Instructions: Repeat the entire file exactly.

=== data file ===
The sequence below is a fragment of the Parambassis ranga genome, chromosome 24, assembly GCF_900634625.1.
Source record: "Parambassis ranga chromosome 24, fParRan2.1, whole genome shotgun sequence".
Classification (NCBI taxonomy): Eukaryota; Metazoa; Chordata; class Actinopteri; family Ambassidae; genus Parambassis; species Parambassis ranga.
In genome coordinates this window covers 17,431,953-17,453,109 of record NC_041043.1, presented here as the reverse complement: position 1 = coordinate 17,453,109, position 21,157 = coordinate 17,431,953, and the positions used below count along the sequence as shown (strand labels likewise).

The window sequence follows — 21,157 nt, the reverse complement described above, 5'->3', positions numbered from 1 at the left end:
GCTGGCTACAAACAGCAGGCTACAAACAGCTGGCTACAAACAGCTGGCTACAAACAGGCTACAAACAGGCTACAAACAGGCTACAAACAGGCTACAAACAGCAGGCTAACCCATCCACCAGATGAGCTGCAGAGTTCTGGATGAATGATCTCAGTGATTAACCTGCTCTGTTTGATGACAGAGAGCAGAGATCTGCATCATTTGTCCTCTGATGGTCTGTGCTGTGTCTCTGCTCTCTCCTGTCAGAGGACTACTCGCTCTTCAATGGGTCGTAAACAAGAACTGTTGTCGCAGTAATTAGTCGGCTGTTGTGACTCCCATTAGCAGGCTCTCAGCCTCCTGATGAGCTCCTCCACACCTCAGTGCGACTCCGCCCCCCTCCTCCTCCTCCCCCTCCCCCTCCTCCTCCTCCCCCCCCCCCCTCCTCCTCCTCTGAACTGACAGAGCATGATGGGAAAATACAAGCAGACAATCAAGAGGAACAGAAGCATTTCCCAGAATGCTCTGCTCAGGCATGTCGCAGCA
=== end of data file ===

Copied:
The sequence below is a fragment of the Parambassis ranga genome, chromosome 24, assembly GCF_900634625.1.
Source record: "Parambassis ranga chromosome 24, fParRan2.1, whole genome shotgun sequence".
Classification (NCBI taxonomy): Eukaryota; Metazoa; Chordata; class Actinopteri; family Ambassidae; genus Parambassis; species Parambassis ranga.
In genome coordinates this window covers 17,431,953-17,453,109 of record NC_041043.1, presented here as the reverse complement: position 1 = coordinate 17,453,109, position 21,157 = coordinate 17,431,953, and the positions used below count along the sequence as shown (strand labels likewise).

The window sequence follows — 21,157 nt, the reverse complement described above, 5'->3', positions numbered from 1 at the left end:
GCTGGCTACAAACAGCAGGCTACAAACAGCTGGCTACAAACAGCTGGCTACAAACAGGCTACAAACAGGCTACAAACAGGCTACAAACAGGCTACAAACAGCAGGCTAACCCATCCACCAGATGAGCTGCAGAGTTCTGGATGAATGATCTCAGTGATTAACCTGCTCTGTTTGATGACAGAGAGCAGAGATCTGCATCATTTGTCCTCTGATGGTCTGTGCTGTGTCTCTGCTCTCTCCTGTCAGAGGACTACTCGCTCTTCAATGGGTCGTAAACAAGAACTGTTGTCGCAGTAATTAGTCGGCTGTTGTGACTCCCATTAGCAGGCTCTCAGCCTCCTGATGAGCTCCTCCACACCTCAGTGCGACTCCGCCCCCCTCCTCCTCCTCCCCCTCCCCCTCCTCCTCCTCCCCCCCCCCCCTCCTCCTCCTCTGAACTGACAGAGCATGATGGGAAAATACAAGCAGACAATCAAGAGGAACAGAAGCATTTCCCAGAATGCTCTGCTCAGGCATGTCGCAGCA